For those that experience more severe tremors that are bothersome to activities daily living, a surgical intervention, such as DBS, may be warranted. DBS is a neurosurgical intervention wherein an electrode is implanted inside the brain to regulate electrical impulses. This then normalizes the circuitry and function of the brain, resulting in reduction of tremor. While all these interventions are viable treatment for ET, having an in-between treatment option that is non-invasive may prove to be a happy medium for those whose tremor is too severe for medication but not severe enough to warrant an invasive procedure.
Cala TWO Device
The Cala ONE device showed a reduction of the tremor when compared to control sham stimulation in the office setting. As there were only minimal side effects reported in the trial including mild and occasional numbness, tingling and skin irritation, the Cala ONE device was FDA approved in April 2018.
In this next step, investigators will assess the Cala TWO device for duration of effect in participants over the course of the trial. In addition, they will learn whether daily use of peripheral neurostimulation results in the patient experiencing less tremor over time. If this intervention proves to be effective, the Cala TWO device will provide a non-surgical alternative to tremor reduction.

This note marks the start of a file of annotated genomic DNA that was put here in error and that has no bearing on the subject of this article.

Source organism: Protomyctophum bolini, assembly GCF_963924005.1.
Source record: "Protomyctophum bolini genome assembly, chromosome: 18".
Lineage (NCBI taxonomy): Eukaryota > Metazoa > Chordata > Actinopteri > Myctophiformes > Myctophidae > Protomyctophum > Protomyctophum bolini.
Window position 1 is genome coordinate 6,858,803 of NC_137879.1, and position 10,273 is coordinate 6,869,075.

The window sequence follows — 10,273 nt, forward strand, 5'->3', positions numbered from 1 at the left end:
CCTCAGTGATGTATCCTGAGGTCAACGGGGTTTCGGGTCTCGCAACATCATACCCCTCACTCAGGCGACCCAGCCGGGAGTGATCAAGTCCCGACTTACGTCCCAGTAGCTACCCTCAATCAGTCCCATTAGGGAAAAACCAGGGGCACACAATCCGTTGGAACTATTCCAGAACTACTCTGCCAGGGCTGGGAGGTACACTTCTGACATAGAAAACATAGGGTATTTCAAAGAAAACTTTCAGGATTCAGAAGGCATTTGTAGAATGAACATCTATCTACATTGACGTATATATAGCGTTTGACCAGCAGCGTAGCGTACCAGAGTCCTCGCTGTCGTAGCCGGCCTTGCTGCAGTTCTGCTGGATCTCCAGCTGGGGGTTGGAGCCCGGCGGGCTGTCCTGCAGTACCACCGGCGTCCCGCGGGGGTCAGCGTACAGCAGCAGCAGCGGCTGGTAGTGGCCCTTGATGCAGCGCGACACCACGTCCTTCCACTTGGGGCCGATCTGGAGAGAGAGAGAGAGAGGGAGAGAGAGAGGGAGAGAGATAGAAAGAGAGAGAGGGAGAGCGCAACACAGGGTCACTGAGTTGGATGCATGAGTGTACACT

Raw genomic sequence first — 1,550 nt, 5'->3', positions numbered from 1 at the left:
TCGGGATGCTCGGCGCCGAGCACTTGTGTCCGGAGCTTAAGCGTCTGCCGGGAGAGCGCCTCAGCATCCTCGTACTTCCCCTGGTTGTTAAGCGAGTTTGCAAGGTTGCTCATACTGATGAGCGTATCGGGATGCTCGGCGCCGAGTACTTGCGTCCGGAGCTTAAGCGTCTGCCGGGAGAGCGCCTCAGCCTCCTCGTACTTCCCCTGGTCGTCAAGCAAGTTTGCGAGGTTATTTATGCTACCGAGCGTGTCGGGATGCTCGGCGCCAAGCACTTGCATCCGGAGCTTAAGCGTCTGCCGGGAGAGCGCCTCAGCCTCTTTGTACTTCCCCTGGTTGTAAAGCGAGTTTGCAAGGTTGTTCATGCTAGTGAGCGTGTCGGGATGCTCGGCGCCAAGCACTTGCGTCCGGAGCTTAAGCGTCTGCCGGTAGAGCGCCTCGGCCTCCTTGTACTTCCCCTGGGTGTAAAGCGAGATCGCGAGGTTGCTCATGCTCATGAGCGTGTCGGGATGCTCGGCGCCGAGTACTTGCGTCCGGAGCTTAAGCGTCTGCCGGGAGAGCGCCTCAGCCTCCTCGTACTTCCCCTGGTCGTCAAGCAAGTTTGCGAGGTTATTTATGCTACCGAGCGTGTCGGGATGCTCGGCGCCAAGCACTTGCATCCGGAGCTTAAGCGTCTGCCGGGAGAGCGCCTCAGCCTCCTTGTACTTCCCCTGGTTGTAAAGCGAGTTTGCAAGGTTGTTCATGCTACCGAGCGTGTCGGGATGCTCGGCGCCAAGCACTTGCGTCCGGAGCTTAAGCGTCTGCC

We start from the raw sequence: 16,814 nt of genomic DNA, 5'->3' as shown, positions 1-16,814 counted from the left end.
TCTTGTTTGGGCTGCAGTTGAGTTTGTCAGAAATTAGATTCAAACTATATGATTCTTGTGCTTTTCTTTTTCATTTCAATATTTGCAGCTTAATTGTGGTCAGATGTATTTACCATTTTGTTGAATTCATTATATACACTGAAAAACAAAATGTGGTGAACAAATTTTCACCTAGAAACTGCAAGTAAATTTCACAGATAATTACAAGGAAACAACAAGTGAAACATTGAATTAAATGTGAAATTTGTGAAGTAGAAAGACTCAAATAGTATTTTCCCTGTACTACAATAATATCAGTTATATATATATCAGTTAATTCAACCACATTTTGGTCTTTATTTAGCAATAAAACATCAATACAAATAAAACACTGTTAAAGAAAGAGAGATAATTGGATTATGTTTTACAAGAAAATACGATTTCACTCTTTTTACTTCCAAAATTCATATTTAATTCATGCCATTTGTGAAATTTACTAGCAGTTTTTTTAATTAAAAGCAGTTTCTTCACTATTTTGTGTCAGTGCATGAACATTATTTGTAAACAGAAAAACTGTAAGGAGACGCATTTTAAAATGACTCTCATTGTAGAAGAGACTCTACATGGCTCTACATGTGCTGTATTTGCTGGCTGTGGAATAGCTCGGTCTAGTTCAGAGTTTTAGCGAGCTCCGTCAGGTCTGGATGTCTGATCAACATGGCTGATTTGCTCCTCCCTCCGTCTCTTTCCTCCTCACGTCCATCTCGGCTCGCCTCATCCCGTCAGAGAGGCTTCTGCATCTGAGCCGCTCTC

Patients will have three office visits over the three-month study period, at baseline, month 1, and month 3, and be asked to utilize the device for 40 minutes twice a day. This is an open-label study, meaning all participants get the device (there is no placebo or sham group). The device is provided free of cost during the study and insurance will not be billed for these visits. Compensation will be provided for the participant’s time.
We are currently enrolling participants for this newly opened trial. People 22 years old and older with mild to severe tremor, on medication for tremor or not, are invited to participate.
The Cala TWO trial will be available at the following two locations:
- PNI- Santa Monica: 2125 Arizona Avenue, Santa Monica, CA 90404
- PNI- South Bay: 4201 Torrance Blvd., Suite 520, Torrance, CA 90503
For more information and to enroll into the trial, please contact Giselle Tamula, NP, at 310-582-7433 or at Giselle.email@example.com.
Giselle Therese U. Tamula, MSN, NP-C, is a certified nurse practitioner with extensive clinical experience. A dedicated caregiver, she brings her competent and compassionate care of patients to the Pacific Movement Disorders Center and Pacific Adult Hydrocephalus Center at Pacific Neuroscience Institute.
Melita Petrossian, MD, is Director of Pacific Movement Disorders Center and is a fellowship-trained neurologist with clinical interests and expertise in movement disorders such as Parkinson’s disease, essential tremor, dystonia, gait disorders, ataxia, myoclonus, blepharospasm, hemifacial spasm, Meige syndrome, spasticity, tics, and Tourette’s syndrome. She also specializes in Parkinson’s-related conditions such as Dementia with Lewy Bodies, progressive supranuclear palsy, multiple system atrophy, corticobasal degeneration, primary freezing of gait, and Parkinson’s disease dementia.